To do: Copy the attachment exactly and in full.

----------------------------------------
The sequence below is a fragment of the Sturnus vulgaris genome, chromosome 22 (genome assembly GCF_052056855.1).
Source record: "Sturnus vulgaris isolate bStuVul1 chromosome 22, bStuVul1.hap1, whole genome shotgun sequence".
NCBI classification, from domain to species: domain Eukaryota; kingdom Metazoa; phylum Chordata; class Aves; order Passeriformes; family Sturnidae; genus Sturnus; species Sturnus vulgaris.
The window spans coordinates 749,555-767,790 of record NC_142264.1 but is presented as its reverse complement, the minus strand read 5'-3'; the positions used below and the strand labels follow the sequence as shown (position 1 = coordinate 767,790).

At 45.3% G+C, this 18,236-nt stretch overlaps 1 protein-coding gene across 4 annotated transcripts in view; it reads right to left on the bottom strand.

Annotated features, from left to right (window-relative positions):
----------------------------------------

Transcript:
The sequence below is a fragment of the Sturnus vulgaris genome, chromosome 22 (genome assembly GCF_052056855.1).
Source record: "Sturnus vulgaris isolate bStuVul1 chromosome 22, bStuVul1.hap1, whole genome shotgun sequence".
NCBI classification, from domain to species: domain Eukaryota; kingdom Metazoa; phylum Chordata; class Aves; order Passeriformes; family Sturnidae; genus Sturnus; species Sturnus vulgaris.
The window spans coordinates 749,555-767,790 of record NC_142264.1 but is presented as its reverse complement, the minus strand read 5'-3'; the positions used below and the strand labels follow the sequence as shown (position 1 = coordinate 767,790).

At 45.3% G+C, this 18,236-nt stretch overlaps 1 protein-coding gene across 4 annotated transcripts in view; it reads right to left on the bottom strand.

Annotated features, from left to right (window-relative positions):